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Prison Escape⚓︎

Direct link: Escape terminal



Escape from a container. Get hints for this challenge from Bow Ninecandle in the Elfen Ring. What hex string appears in the host file /home/jailer/.ssh/jail.key.priv?

Tinsel Upatree

Hiya hiya, I'm Tinsel Upatree!
Check me out, I'm working side-by-side with a real-life Flobbit. Epic!
Anyway, would ya' mind looking at this terminal with me?
It takes a few seconds to start up, but then you're logged into a super secure container environment!
Or maybe it isn't so secure? I've heard about container escapes, and it has me a tad worried.
Do you think you could test this one for me? I'd appreciate it!



When users are over-privileged, they can often act as root. When containers have too many permissions, they can affect the host!

Mount Up and Ride

Were you able to mount up? If so, users' home/ directories can be a great place to look for secrets...


Welcome message
Greetings Noble Player,

You find yourself in a jail with a recently captured Dwarven Elf.

He desperately asks your help in escaping for he is on a quest to aid a friend in a search
for treasure inside a crypto-mine.

If you can help him break free of his containment, he claims you would receive "MUCH GLORY!"

Please, do your best to un-contain yourself and find the keys to both of your freedom.

As with many CTFs and real life pentesting engagements, everything starts with some good reconnaissance. Having a solid understanding of the environment we're trying to break into, or in this particular case break out of, is crucial. From a permissions perspective we can verify if there are any elevated permissions we've been granted using sudo -l. This tells us that our user samways is allowed to run any command as the root account. We can either prepend sudo to every command going forward or simply use sudo su to drop into a privileged root shell.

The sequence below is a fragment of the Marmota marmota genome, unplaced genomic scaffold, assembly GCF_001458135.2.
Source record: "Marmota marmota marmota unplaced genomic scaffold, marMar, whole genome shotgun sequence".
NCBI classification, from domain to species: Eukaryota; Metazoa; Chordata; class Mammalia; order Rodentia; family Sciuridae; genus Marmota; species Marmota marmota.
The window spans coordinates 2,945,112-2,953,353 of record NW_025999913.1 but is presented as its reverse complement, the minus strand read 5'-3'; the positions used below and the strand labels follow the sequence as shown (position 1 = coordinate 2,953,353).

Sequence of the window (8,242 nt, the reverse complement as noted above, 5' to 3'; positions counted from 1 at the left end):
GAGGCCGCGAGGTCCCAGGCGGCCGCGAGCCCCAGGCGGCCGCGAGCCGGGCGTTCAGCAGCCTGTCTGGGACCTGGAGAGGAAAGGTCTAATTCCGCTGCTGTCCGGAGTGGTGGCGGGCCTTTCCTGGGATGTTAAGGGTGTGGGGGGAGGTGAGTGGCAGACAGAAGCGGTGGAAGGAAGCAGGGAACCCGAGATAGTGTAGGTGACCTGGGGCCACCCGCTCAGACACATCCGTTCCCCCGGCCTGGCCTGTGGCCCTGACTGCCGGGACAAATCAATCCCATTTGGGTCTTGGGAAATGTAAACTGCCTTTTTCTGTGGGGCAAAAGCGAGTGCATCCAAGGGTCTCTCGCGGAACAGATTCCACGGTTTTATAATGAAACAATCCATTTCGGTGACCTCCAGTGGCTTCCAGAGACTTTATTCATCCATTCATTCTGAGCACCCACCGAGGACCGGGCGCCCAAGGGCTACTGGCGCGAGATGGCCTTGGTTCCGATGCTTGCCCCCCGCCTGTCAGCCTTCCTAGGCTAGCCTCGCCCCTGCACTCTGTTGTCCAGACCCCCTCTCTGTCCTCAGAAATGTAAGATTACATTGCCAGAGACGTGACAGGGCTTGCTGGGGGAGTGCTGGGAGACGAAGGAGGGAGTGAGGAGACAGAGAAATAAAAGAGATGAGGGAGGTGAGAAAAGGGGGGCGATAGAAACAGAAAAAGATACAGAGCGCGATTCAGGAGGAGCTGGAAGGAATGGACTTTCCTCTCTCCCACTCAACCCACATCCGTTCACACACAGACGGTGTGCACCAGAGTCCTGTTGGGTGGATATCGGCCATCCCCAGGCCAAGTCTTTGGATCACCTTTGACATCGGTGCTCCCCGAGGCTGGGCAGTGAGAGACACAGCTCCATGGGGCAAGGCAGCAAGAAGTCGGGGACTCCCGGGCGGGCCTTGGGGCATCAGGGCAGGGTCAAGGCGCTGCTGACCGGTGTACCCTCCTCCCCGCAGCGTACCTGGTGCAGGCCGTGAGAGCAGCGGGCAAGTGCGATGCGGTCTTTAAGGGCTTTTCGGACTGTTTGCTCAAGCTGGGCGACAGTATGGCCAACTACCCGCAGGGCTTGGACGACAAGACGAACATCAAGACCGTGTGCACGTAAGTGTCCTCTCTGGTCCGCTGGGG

Elevating privileges

Based on the hint referencing the mount command and the request to read a file stored on the host file system, we can check if any block storage devices are available to mount or connect to our container. lsblk is typically used to list this information, but that particular command isn't available. Instead, we can use fdisk -l or find /dev -type b.

Find storage devices

Mounting the /dev/vda block device to the /mnt folder using the command mount /dev/vda /mnt will make the content of the storage device accessible in our container and allows us to show the hex string via cat /mnt/home/jailer/.ssh/jail.key.priv.


Channeling our inner Captain Hindsight, solving this challenge really only requires 2 commands:

Terminal commands to solve the challenge
sudo mount /dev/vda /mnt  # mount /dev/vda to /mnt
cat /mnt/home/jailer/.ssh/jail.key.priv  # print the hex string




Tinsel Upatree

Great! Thanks so much for your help!
Now that you've helped me with this, I have time to tell you about the deployment tech I've been working on!
Continuous Integration/Continuous Deployment pipelines allow developers to iterate and innovate quickly.
With this project, once I push a commit, a GitLab runner will automatically deploy the changes to production.
WHOOPS! I didn’t mean to commit that to
Unfortunately, if attackers can get in that pipeline, they can make an awful mess of things!